An emerging trend for 2016 has been the return of the soliflore collection. In particular for the upcoming fall releases I have two other soliflore collections which will be released soon. One thing that I always value is when I get a lot of the same thing is it allows me to clarify my thoughts on what it takes to make something compelling in these most simply constructed of fragrances. The new Bottega Veneta Parco Palladiano collection really brought home one lesson very clearly; your focal note needs support to carry interest for an entire day.
The Bottega Veneta designer line of perfumes has been one of the better collections in the department store category. Creative director Tomas Maier has managed to carry the luxury leather goods aesthetic successfully into fragrance. For Parco Palladiano he was inspired by the Palladian style of architecture. Andrea Palladio was a 16th century architect who did most of his work in and around Vicenza, Italy. In Vicenza one of his most famous is the Villa Capra aka La Rotonda. Sig. Palladio designed his structures to harmonize with the surrounding landscape. To that end specific styles of gardens were designed to surround his designs. Hr. Maier visited La Rotonda and was taken with the different plants and flowers growing there which in turn lead to a collection of perfumes based on those plants. The result is the six fragrance Parco Palladiano collection.
Each of these perfumes are meant to be a single scent representing one of the growing things around La Rotonda. Working with four different perfumers the choices were: Parco Palladiano I is magnolia. Parco Palladiano II is cypress. Parco Palladiano III is pear. Parco Palladiano IV is azalea. Parco Palladiano V is sage. Parco Palladiano VI is rose. After smelling these together with the other soliflore collections I have I realized that this collection took the term too literally. Most of the Parco Palladiano fragrances are just what I wrote above. There is little to no other notes present which means that central note needs to be able to be enchanting throughout an entire day of wearing it. This is where all but one of the Parco Palladiano releases fell apart for me. They were just simply azalea or rose with no addition of notes to help enhance or contrast except for Parco Palladiano V.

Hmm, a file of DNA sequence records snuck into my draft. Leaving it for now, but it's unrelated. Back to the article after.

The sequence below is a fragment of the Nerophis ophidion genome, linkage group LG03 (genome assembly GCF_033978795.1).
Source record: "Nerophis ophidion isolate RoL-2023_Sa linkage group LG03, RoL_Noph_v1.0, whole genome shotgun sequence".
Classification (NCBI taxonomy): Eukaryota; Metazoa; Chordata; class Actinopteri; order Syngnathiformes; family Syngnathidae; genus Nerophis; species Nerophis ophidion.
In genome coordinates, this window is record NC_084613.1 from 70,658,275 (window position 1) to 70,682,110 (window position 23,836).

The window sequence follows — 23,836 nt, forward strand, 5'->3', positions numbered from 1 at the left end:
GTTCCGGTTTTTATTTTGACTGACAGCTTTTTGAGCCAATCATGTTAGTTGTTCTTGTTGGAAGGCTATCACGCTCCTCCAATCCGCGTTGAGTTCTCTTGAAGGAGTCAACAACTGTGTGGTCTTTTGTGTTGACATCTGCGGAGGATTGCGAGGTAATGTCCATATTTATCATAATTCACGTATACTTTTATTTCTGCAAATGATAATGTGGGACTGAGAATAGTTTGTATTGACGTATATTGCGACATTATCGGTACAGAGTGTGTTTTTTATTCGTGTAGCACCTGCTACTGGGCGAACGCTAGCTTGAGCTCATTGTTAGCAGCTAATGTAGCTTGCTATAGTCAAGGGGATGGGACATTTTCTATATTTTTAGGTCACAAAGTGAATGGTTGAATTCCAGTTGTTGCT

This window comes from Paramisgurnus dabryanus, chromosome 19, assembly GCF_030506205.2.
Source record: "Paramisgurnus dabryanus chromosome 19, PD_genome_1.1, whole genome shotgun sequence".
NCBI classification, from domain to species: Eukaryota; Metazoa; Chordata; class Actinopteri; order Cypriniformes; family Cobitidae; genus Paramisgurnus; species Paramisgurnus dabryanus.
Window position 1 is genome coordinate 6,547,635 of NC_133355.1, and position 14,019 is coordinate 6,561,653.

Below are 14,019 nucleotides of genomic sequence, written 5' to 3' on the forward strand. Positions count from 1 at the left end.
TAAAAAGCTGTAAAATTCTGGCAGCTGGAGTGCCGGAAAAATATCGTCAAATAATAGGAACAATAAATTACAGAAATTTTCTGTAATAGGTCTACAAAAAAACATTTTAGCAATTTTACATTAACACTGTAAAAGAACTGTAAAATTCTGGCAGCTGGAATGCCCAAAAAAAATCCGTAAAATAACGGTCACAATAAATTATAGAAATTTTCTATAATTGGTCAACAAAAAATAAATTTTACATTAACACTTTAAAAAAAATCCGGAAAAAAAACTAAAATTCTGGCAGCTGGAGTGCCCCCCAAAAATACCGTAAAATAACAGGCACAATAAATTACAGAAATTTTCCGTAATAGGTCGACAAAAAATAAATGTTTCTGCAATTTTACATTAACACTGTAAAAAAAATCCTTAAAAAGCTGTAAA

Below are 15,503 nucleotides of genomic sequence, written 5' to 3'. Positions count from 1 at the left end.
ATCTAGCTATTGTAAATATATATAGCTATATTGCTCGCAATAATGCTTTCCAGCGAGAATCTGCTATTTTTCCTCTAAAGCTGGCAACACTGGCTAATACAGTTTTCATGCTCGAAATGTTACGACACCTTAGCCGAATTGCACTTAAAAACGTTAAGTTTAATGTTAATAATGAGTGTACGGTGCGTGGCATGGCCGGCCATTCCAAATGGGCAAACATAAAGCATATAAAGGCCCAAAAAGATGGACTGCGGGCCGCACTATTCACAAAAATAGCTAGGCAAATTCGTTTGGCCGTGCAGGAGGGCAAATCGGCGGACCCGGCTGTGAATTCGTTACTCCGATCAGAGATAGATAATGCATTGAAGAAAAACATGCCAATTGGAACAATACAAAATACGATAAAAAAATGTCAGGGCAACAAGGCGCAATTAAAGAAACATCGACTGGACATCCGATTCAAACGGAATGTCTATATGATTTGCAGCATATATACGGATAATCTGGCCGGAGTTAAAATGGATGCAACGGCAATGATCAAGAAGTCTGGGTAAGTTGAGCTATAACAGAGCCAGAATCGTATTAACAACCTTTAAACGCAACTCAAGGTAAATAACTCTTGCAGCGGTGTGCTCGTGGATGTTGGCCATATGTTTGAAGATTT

Parco Palladiano V was composed by Daniela Andrier. Mme Andrier uses sage as her focal point but there are two other near equal intensity notes in laurel and rosemary which allow the sage to interact off of them creating a much richer effect. These kind of perfumes usually go on with everything in them to be detected right from the start and that is true here. A very green clary sage is matched with a lively rosemary and a stolid laurel. I have a little herb garden which smells of stem and aromatics so does Parco Palladiano V. The laurel provides that stemmy quality to allow the sage to attach to. The rosemary acts as green modulator adding intensity early on and then as it fades it allows the sage to be more on its own. Over the course of hours these three ingredients present different facets of the sage which is what sets it apart from the rest of the Parco Palladiano perfumes.
Parco Palladiano V has 8-10 hour longevity and moderate sillage.
I am not sure why the sudden interest in soliflores but if there is one critical component to making a successful one is the choice of a few well-chosen supporting notes is critical for it standing out as something other than just the single note. Which means these simplest of constructs are not that easy to do successfully. When it is done well as in Parco Palladiano V it can be beautiful.
Disclosure: This review is based on samples from Bottega Veneta.